Vesalainen is the bigger of the two 1999 forwards and plays like it. He had excellent puck skills and above average skating. The muscle will come, but the talent is there. He was a player that you noticed in each game and practice. 
 
The 2016 Gold Medal squad’s top line of Patrik Laine, Sebastian Aho, and Jesse Puljujarvi are all eligible to return for the 2017 edition. Money is on all three of those players being in the NHL, and their release would be at best a coin flip.
 
 
Tage Thompson thus far has had an impressive camp. Thompson is part of USA’s Team Blue as the fourth line winger according to the line chart. Thompson and Nashville prospect Tommy Novak worked well together with Novak assisting on Thompson’s second goal and Thompson returning the favor on Novak’s power play tally in the second frame. Thompson was selected 26th overall by the St. Louis Blues in the 2016 NHL Entry Draft. Thompson added another two goals in Team Blue’s win over Sweden as well. He’s been a force on the ice with speed and skill. He’s a riser for many dynasty draft boards. 
 
The 6’5 but only 185-pound winger was second in scoring at the University of Connecticut behind also tall-and-lanky San Jose Sharks prospect Maxim Letunov. Maybe the meal plan at UConn needs to be looked at. 
 
 
There are more than a few Minnesota Wild team jackets running around due to the NJEC doubling as Wild Development Camp Part Deux. There as so many, it’s best just to put a table:
 
Nick Boka
Defense
Michigan (NCAA)
2015 6th Round (171st Overall) 
Team White
 
Gustav Bouramman
Defense
Sault Ste. Marie (OHL)
2015 7th Round (201st overall)
Sweden
 
Joel Erksson Ek
Left Wing
Farjestads (SHL)
2015 1st Round (20th overall)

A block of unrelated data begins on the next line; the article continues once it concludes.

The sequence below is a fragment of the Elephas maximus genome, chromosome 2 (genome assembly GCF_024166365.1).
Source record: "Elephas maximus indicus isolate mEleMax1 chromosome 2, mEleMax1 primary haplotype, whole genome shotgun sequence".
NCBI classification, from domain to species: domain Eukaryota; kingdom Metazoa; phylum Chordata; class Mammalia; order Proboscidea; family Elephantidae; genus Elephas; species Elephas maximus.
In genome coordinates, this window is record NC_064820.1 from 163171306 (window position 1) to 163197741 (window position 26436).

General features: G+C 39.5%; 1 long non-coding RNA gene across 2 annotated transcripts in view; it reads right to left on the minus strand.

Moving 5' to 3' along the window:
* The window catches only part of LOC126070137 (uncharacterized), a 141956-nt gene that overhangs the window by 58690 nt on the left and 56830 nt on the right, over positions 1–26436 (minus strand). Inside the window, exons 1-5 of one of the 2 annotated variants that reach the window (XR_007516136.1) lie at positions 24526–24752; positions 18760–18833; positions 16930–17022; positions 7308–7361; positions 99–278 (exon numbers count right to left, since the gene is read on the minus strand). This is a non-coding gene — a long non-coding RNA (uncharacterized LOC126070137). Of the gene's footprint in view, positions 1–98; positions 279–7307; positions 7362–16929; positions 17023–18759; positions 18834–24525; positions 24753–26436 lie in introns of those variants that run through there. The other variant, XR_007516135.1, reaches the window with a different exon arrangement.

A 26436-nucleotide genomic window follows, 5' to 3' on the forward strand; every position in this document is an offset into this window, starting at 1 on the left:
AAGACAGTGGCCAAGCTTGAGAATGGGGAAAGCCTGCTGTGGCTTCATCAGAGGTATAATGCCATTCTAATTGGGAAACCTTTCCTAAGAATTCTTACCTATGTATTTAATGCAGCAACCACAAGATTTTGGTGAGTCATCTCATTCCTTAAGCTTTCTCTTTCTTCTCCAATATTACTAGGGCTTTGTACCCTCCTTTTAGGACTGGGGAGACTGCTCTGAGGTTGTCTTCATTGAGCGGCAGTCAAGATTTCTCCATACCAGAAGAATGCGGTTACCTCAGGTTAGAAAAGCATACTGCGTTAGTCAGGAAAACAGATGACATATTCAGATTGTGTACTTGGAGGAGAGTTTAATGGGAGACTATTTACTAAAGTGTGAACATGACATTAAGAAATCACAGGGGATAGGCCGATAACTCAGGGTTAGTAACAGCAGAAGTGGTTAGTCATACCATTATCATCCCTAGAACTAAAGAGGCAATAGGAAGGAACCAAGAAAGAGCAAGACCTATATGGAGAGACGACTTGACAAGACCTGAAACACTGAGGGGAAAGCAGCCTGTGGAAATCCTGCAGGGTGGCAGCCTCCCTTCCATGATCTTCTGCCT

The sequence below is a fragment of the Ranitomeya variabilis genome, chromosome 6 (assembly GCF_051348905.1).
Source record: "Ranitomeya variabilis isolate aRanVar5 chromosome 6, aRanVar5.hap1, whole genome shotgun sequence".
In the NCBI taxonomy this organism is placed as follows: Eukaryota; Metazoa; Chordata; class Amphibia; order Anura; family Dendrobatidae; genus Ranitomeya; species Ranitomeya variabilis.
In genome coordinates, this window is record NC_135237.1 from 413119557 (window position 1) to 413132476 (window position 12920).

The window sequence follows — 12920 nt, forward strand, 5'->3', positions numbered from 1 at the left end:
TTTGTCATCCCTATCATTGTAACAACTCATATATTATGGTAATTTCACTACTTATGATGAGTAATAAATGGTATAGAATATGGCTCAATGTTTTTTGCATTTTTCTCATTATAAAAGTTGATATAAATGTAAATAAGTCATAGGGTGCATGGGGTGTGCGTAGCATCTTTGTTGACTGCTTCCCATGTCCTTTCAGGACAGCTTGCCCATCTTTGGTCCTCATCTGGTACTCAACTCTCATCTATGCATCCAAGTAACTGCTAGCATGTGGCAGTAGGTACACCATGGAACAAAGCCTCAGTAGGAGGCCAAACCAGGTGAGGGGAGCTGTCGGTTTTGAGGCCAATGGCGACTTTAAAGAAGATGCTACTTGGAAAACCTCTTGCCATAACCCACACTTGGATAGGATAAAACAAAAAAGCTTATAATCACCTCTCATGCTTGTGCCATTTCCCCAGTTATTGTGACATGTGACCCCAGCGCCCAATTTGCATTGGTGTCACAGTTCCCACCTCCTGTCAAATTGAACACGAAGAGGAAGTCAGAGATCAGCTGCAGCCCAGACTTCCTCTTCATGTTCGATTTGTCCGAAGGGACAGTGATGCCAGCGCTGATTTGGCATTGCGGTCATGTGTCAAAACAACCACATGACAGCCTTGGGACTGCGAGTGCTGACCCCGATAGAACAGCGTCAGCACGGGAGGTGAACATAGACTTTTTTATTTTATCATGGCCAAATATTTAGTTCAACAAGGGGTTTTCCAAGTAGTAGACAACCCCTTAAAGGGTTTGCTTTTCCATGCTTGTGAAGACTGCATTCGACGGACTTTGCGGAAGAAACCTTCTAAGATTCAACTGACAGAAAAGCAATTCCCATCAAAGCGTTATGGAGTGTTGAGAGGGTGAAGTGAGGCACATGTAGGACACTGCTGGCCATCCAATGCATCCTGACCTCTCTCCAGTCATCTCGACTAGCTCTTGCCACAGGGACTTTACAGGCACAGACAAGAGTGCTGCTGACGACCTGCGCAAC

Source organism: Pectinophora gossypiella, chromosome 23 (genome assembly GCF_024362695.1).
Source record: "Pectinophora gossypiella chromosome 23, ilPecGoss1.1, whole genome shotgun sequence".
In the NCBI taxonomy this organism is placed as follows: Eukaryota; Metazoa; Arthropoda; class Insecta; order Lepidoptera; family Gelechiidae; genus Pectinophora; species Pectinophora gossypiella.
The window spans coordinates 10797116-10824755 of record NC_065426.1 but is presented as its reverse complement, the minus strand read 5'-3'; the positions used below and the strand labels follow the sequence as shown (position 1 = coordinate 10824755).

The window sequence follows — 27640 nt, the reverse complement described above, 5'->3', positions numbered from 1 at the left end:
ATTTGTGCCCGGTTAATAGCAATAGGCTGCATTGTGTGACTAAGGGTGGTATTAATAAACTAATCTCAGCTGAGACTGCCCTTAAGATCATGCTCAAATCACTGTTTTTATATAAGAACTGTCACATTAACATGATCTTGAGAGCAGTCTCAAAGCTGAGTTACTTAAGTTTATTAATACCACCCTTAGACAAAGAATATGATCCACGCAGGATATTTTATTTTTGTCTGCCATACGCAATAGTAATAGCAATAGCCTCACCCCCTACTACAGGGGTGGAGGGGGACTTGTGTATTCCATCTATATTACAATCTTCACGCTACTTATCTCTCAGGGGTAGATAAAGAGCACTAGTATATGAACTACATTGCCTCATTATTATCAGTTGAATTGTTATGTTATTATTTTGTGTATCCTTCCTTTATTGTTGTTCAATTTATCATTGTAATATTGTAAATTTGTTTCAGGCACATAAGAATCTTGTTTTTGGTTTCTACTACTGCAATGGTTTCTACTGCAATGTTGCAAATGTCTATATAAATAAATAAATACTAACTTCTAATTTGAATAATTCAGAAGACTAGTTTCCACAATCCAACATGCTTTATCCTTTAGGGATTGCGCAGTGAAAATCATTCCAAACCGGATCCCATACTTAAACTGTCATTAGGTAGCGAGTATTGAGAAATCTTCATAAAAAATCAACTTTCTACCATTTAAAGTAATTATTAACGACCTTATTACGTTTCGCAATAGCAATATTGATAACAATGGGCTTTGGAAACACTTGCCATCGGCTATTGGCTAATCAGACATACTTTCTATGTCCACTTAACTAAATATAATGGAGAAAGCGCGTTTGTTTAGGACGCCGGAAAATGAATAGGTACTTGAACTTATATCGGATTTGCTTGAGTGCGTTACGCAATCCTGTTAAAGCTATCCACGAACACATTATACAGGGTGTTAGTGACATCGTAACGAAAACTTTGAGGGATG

Sweden
Jordan Greenway
Left Wing
U-18 NTDP (USHL)
2015 2nd Round (50th overall)
Team Blue
Luke Kunin
Center
Univerity of Wisconsin (NCAA)
2016 1st Round (15th overall)
Team Blue
Jack Sadek
Defense
Univerity of Minnesota 
2015 7th Round (204th overall)
Team Blue
 

 

 
Kunin has been one of the most noticeable forwards for Team Blue and had a great shorthanded, unassisted breakaway against Finland for the eighth and final goal. Sadek and Boka are both fighting for a slot on a crowded USA blueline, maybe one of the two will make it. Eriksson Ek has had a turn as captain of Team Sweden, and his versatility is key, he has nearly assured a spot. Bouramman is one of two right-handed defenders Sweden brought to NJEC and looked solid. 
 
 
A Late Round Players from Each Team to keep an eye on: 
 
Finland: Otto Somppi (205th overall selection of the Tampa Bay Lightning)
Scored Finland’s only goal in an 8-1 loss to Team Blue, but was around the puck and swarming the ice all game. Good mixture of skills and grit that led by example in a blowout game. He played last season with the Halifax Mooseheads as they traded away nearly everyone. In his first, challenging year in North America, he still registered 13 goals and 33 assists in 59 games. 
 
Sweden: Oskar Steen (165th overall selection of the Boston Bruins)
Did not figure on the scoresheet but has been noticeable throughout the camp thus far. Steen is small at only 5’8 but fairly thick at 187 pounds. He is hard to knock off the puck and is not afraid to go into the corner with the puck or chasing after it.  
 
Team White: Jack Ahcan (1997 – Undrafted) 
A very smaller defenseman much in the vein of a Joe Hicketts. His style of game also is shades of last years WJC defender Louis Belpedio, who was an undersized puck moving defenseman (albeit 5’11) who made the WJC squad. Ahcan was the top defenseman in the USHL last year and heads to St. Cloud State University in the fall. He could be a dark horse to make the camp with his offensive instincts and quick skating. 
 
Team Blue: Joey Anderson (73rd overall selection of the New Jersey Devils)
Yes, a pick in the top 75 is not exactly a “late round player” but Anderson was an underrated part of the NTDP’s big line last year with Clayton Keller and Kieffer Bellows. He plays an incredibly solid 200-foot game for his age and plays bigger than his 5’11 height and is solid at 194 pounds. He’s a good character for the room and already plays a pro-style game.